Recapping the closing days of 2018 is worse than one of those “previously on . . .” television-program montages.
The stock market is recovering a bit after its worst Christmas on record. The president of the United States blames the recent volatility on the chairman of the Federal Reserve, and wants to fire him but is not sure whether he can. The president has just fired the secretary of defense, who was in the process of quitting because he thinks the president is unserious and irresponsible, and said as much, if diplomatically, in his resignation letter. The president also lacks a chief of staff, and there is no attorney general. (There are acting placeholders in those positions.) Fewer than half of the positions requiring Senate confirmation at Justice, EPA, Transportation, and Interior are filled; barely half of those positions are filled at State, Labor, Treasury, and HUD.
The federal government is, as of this writing, partially shut down, largely because Senator Schumer believes that he will benefit from denying the president a partial victory on immigration control, the president’s top issue but one that he managed to do approximately nothing about during a time when his party controlled both houses of Congress. The Russians are feeling frisky as the U.S. abandons its efforts in Syria. The secretary of the Treasury, who was the producer of The LEGO Batman Movie, has been panicking the nation’s bankers by calling around to check on their liquidity. Just in case, you know.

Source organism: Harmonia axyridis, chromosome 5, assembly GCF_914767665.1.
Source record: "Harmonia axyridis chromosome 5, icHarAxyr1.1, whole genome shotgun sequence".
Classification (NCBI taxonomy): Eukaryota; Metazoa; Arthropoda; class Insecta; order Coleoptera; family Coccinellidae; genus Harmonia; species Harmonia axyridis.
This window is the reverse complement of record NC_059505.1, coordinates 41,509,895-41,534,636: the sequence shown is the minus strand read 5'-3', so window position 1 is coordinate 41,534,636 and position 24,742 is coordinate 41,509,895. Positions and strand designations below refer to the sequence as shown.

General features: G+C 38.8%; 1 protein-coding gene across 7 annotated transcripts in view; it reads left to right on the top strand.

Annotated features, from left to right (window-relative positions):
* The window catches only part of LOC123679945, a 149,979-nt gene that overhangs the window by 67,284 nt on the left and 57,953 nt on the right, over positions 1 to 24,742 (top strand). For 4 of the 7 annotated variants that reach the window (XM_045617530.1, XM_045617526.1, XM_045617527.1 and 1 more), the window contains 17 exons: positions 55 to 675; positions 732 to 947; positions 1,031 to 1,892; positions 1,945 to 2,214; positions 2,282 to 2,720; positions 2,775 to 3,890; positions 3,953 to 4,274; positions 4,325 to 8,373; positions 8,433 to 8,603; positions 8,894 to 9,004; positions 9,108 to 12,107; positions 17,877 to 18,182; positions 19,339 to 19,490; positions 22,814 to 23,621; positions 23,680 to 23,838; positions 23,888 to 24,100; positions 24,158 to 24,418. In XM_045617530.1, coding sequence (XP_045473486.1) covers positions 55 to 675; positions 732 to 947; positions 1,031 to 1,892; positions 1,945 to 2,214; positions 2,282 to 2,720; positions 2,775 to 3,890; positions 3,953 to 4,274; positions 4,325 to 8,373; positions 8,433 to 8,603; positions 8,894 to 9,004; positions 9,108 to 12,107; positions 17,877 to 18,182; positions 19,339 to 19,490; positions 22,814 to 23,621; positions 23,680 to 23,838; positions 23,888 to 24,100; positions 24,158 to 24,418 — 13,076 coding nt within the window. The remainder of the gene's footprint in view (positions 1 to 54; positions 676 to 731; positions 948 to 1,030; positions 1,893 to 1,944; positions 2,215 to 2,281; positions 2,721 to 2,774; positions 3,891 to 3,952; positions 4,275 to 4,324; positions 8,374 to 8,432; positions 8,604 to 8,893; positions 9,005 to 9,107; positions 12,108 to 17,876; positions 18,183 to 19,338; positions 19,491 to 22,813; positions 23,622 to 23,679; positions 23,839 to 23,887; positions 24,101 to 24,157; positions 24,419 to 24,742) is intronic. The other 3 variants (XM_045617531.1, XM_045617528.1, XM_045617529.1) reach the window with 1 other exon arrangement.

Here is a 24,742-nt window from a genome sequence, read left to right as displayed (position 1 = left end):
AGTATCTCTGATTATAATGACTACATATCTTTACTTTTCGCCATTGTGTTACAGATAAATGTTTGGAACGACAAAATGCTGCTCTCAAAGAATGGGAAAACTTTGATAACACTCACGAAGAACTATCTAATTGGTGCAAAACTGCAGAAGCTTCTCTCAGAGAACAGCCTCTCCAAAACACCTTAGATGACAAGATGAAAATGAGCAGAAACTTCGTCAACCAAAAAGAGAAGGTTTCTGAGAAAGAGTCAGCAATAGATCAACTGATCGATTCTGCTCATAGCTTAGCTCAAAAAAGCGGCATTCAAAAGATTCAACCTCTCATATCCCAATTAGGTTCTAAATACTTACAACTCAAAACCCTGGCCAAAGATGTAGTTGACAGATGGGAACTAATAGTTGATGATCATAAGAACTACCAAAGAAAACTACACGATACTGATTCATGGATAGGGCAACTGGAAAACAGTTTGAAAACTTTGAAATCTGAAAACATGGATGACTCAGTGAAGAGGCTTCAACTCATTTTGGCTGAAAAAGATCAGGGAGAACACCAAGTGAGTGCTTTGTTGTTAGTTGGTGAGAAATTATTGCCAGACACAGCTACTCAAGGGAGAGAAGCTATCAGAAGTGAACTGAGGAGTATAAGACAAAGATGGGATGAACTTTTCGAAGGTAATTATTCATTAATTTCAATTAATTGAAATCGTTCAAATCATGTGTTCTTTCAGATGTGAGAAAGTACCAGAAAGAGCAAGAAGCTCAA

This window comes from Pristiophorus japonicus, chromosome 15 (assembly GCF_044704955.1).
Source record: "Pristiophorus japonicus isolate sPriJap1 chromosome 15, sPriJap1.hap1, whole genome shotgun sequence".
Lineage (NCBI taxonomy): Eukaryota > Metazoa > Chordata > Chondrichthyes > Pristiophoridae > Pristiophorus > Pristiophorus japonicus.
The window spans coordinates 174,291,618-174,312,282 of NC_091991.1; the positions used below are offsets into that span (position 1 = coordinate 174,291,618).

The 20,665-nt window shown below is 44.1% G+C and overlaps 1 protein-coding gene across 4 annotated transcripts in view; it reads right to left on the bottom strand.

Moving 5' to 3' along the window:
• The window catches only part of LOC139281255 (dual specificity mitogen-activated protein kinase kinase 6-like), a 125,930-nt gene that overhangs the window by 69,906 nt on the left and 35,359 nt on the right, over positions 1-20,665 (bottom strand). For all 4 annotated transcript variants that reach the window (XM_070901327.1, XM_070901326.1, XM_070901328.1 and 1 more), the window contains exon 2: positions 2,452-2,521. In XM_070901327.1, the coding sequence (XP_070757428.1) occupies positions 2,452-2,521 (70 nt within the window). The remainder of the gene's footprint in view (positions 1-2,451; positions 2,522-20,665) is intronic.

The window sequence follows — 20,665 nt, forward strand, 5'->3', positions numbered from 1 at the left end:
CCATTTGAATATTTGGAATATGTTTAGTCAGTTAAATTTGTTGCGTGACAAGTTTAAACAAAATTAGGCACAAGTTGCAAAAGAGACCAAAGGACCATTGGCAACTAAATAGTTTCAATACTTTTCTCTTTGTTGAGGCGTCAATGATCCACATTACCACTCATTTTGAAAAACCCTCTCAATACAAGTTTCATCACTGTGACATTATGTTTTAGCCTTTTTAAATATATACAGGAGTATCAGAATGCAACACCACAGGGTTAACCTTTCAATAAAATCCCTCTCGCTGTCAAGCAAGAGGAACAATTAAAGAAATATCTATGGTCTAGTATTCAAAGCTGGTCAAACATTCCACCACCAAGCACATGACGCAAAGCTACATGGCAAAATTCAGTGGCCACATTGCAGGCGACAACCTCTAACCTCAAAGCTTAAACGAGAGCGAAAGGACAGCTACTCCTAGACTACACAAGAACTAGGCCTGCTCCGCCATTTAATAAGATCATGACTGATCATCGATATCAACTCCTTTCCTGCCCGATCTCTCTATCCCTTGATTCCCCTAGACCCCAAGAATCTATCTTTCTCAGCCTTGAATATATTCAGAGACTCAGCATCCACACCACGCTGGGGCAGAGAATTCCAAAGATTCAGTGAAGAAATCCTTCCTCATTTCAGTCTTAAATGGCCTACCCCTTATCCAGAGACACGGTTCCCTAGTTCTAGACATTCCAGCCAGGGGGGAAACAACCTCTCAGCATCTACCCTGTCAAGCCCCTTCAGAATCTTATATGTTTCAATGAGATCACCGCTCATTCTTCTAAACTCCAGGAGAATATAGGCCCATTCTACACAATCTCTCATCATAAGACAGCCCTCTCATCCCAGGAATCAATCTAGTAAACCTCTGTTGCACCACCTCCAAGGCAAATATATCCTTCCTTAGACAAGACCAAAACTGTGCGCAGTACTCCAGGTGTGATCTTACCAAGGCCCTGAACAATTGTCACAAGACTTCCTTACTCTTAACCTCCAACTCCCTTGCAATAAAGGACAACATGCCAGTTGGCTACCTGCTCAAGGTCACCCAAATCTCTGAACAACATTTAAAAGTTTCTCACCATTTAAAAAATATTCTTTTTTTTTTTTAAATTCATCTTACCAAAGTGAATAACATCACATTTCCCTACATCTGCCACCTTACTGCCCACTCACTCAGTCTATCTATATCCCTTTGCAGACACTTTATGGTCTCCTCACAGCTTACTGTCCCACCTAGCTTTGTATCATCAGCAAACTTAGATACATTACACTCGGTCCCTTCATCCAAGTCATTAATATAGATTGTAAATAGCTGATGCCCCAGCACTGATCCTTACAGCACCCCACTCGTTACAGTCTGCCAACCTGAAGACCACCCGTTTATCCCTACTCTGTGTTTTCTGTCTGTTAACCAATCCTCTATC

The federal government is a big, sprawling, messy thing. It is too big to get one’s head around, especially during the holidays, what with the champagne and jet lag and all. That’s too much. Let’s take the U.S. Postal Service pars pro toto. The USPS is a negative asset: Even setting aside what it costs the taxpayers (and don’t believe the fiction that the USPS is self-sustaining), the Postal Service — “service” begs the question — creates more hassle than it provides in service. This is true on a pound-for-pound basis: I have confirmed this by weighing a month’s worth of actual mail and the junk mail received during the same period. But it is true in other ways, too: The semi-official status of the USPS provides a facsimile of due diligence to agencies and firms that send obligatory paperwork to addresses that have not been current in years, and the agency is only too happy to cooperate with semi-fraudulent mail marketers who disguise loan applications and the like as checks, which sometimes fool elderly people and dim ones. Even for a writer such as myself, who gets checks in the mail fairly often, the USPS is much more trouble than it is worth. If I could opt out of postal service entirely and rely on private-sector alternatives, I would do so. But that is not an option.